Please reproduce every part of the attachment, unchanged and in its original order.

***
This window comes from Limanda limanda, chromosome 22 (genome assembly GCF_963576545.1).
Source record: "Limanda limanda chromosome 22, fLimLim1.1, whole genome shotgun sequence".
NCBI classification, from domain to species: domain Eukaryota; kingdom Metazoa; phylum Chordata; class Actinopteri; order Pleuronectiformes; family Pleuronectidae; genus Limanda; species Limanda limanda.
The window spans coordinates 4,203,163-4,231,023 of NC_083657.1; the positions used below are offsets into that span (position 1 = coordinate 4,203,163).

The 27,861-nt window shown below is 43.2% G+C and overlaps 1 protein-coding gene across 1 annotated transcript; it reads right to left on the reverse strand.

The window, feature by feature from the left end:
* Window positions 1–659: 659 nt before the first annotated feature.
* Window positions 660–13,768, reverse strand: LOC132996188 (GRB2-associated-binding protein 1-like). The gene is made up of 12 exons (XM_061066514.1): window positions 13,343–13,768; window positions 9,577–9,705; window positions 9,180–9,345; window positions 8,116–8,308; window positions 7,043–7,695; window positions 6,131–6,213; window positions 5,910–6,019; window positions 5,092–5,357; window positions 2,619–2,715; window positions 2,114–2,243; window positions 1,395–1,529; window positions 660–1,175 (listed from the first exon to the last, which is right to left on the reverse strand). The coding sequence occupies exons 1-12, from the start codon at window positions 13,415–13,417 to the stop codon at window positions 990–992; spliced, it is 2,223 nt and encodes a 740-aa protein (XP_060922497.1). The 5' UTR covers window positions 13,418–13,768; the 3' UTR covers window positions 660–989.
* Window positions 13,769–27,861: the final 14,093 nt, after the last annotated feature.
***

This window comes from Limanda limanda, chromosome 22 (genome assembly GCF_963576545.1).
Source record: "Limanda limanda chromosome 22, fLimLim1.1, whole genome shotgun sequence".
NCBI classification, from domain to species: domain Eukaryota; kingdom Metazoa; phylum Chordata; class Actinopteri; order Pleuronectiformes; family Pleuronectidae; genus Limanda; species Limanda limanda.
The window spans coordinates 4,203,163-4,231,023 of NC_083657.1; the positions used below are offsets into that span (position 1 = coordinate 4,203,163).

The 27,861-nt window shown below is 43.2% G+C and overlaps 1 protein-coding gene across 1 annotated transcript; it reads right to left on the reverse strand.

The window, feature by feature from the left end:
* Window positions 1–659: 659 nt before the first annotated feature.
* Window positions 660–13,768, reverse strand: LOC132996188 (GRB2-associated-binding protein 1-like). The gene is made up of 12 exons (XM_061066514.1): window positions 13,343–13,768; window positions 9,577–9,705; window positions 9,180–9,345; window positions 8,116–8,308; window positions 7,043–7,695; window positions 6,131–6,213; window positions 5,910–6,019; window positions 5,092–5,357; window positions 2,619–2,715; window positions 2,114–2,243; window positions 1,395–1,529; window positions 660–1,175 (listed from the first exon to the last, which is right to left on the reverse strand). The coding sequence occupies exons 1-12, from the start codon at window positions 13,415–13,417 to the stop codon at window positions 990–992; spliced, it is 2,223 nt and encodes a 740-aa protein (XP_060922497.1). The 5' UTR covers window positions 13,418–13,768; the 3' UTR covers window positions 660–989.
* Window positions 13,769–27,861: the final 14,093 nt, after the last annotated feature.